By Eleanor Milne
At last year’s Forest Day, it seemed that there was one word on everybody’s lips: ‘landscapes’. We heard it in conversations, in presentations, even the event itself was held under the theme of ‘Living Landscapes’, representing a new collaboration between Forest Day and Agriculture, Landscapes and Livelihoods Day. A collaboration which explores the relation between forests, farming and people; which recognizes that every landscape is a patch-work of different land covers; and that these land covers interact with and impact on each other. It is an idea which understands that if we are to simultaneously address climate change, save forests and feed people, a landscape approach at a landscape-scale is needed.
However, conducting landscape-scale measurements and modeling has proved particularly difficult in developing countries. Read more »
By Aditi Kapoor
I was apprehensive. The training of trainers (ToT) had gone off well, and our partner organisation, the Bihar Mahila Samakhya, was well versed in carrying out training programmes, boasted good training facilities, had demonstrative experience of mobilising rural elected women and enjoyed a certain degree of acceptance by the district administration. The State Panchyati Raj Department had circulated a letter to all District Administration heads to ensure that elected women leaders would be able to attend the training workshops. Yet, I was nervous.
There were many questions in my mind: Would the trainers be able to bring to the fore the complex links between ‘Gender, Climate Change, Agriculture and Food Security,’ the topic for training? Would the trainers remember what they had learnt from the many presentations at the ToT?? Would they be able to use the training manual effectively? Would they be able to link the subject matter of the training to the lives of their trainees? Would the elected women trainers really participate in the roll out of the trainings across 17 districts?
By Alison Nihart
With agriculture accounting for 10-12% of global human-induced greenhouse gas (GHG) emissions, sustainable agricultural development programs are looking to incorporate emissions reduction strategies into project design.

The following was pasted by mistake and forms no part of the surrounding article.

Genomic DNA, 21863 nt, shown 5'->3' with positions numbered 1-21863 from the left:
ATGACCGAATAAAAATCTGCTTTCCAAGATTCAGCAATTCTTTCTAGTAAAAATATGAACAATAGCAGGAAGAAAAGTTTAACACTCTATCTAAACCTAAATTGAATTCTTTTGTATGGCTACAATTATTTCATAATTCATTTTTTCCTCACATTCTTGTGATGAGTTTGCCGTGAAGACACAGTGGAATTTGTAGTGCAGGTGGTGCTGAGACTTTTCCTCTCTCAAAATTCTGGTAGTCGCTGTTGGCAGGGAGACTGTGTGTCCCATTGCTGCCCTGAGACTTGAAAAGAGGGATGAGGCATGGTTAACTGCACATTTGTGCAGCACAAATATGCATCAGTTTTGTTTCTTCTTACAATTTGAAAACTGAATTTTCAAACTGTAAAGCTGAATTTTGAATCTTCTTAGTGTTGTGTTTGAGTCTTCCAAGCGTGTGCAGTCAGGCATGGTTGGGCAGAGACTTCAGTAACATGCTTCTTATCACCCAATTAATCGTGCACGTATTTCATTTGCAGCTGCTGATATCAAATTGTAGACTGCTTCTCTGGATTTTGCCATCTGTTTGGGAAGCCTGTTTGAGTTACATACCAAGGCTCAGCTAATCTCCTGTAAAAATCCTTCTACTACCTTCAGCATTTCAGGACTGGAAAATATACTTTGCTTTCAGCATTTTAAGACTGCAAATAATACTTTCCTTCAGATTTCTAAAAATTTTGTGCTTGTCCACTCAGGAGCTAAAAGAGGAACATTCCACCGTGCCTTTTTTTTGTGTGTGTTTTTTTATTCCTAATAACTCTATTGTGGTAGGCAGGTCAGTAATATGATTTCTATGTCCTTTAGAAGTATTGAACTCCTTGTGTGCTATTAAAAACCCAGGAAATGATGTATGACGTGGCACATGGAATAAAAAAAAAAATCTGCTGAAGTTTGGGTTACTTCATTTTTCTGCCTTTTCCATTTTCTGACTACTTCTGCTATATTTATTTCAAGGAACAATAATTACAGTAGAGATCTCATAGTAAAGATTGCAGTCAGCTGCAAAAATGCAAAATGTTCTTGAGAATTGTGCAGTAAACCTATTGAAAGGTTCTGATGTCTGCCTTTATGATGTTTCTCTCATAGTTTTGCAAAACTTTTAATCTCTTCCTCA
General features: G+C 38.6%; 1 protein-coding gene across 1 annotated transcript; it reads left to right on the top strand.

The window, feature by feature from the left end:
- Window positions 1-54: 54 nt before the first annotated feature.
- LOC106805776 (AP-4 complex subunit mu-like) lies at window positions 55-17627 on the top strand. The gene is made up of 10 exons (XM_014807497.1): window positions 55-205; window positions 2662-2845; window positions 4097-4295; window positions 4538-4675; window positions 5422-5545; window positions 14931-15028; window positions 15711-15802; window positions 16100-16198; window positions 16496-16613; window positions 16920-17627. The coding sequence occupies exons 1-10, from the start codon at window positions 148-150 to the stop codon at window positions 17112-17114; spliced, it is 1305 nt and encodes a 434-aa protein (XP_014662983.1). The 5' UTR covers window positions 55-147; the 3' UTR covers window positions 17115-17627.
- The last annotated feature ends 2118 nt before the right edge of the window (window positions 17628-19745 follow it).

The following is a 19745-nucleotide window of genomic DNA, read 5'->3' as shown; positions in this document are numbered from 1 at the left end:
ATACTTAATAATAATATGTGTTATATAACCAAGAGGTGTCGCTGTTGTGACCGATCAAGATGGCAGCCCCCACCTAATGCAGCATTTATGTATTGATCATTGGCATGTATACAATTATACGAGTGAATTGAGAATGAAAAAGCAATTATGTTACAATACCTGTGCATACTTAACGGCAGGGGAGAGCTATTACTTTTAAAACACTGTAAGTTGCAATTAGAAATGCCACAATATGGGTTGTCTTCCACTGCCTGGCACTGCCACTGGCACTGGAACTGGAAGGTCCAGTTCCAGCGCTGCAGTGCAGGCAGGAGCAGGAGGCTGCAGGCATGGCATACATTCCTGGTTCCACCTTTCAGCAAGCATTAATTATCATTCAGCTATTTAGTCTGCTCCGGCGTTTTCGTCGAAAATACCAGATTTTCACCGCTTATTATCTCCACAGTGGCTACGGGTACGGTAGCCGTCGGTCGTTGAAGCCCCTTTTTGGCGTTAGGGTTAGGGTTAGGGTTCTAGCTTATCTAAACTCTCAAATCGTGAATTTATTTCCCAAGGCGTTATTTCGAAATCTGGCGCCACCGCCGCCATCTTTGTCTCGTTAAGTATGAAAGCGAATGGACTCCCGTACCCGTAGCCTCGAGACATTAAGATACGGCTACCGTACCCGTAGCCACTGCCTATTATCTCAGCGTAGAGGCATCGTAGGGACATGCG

A new CCAFS working paper, Smallholder agricultural carbon projects in Ghana: Benefits, barriers, and institutional arrangements by Jean Lee, profiles four such agricultural carbon projects.
By Bruce Campbell
Farmers have been at the forefront of changes and “shocks” since time immemorial, so are well placed to counter climate change. However, “coping” is insufficient if food security is to be achieved. Farmers need to know what kind of season is coming, and thus what and when to plant. They need to know about the outbreak of new pests and diseases. On the longer term, they need to know whether a shift in crop species or different farming strategies are needed. A cornerstone of active adaptation is information availability: varieties to grow, diversification options, seasonal climate forecasts, flood and cyclone warnings, pest and disease outbreaks, market options.
By Caity Petersen
The Central Kalimantan in Indonesia has a dark history of land use and abuse. Upwards of 1.4 million hectares of peat-swamps were cleared and drained there in the mid-1990s, inflicting heavy damage on both the natural environment and the livelihoods of indigenous people living there.
But now the Kalimantan Forests Climate Partnership is reviving the area by way of the largest REDD+ carbon scheme ever implemented in Indonesia. And in doing so has produced a practical guide of dos and don'ts for implementing REDD+ initiatives. The secret to its success: the introduction of strategies that prioritise the livelihoods of local communities as well as emissions reduction.
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by Abdoulaye Moussa, West Africa
West Africa is one of the most affected regions by climate change due to its dependency on rain-fed agriculture. Agriculture is a mainstay for most countries and a potential way out of poverty for millions of small-scale farmers. Policies and strategies therefore need to effectively address climate change adaptation within the agriculture sector, so as to achieve the millennium development goals and promote sufficient food for all. Read more »
By Fatimata Kane and Arame Tall
“Before, our rainy seasons were longer. We were able to predict weather and seasonal changes by observing animal behavior in their natural habitats,” Paul Thiaw, a local Senegalese farmer, told researchers at a recent workshop on climate services. “With habitat loss and biodiversity decline, we have simply lost some valuable climate pattern indicators,” he stressed while adding, “this is where we can benefit from climate service expertise.”
Farmers are constantly facing new environmental challenges, which are threatening food production in some of the poorest regions of the world. One way to reduce vulnerability is through implementing and working with climate services that are relevant for smallholder farmers. Read more »
CCAFS Coordinating Unit - University of Copenhagen, Faculty of Science, Department of Plant and Environmental Sciences, Rolighedsvej 21, DK-1958 Frederiksberg C, Denmark, phone +45 35331046; Email ccafs [at] cgiar [dot] org, EAN 5790000279012
Lead Center - International Center for Tropical Agriculture (CIAT)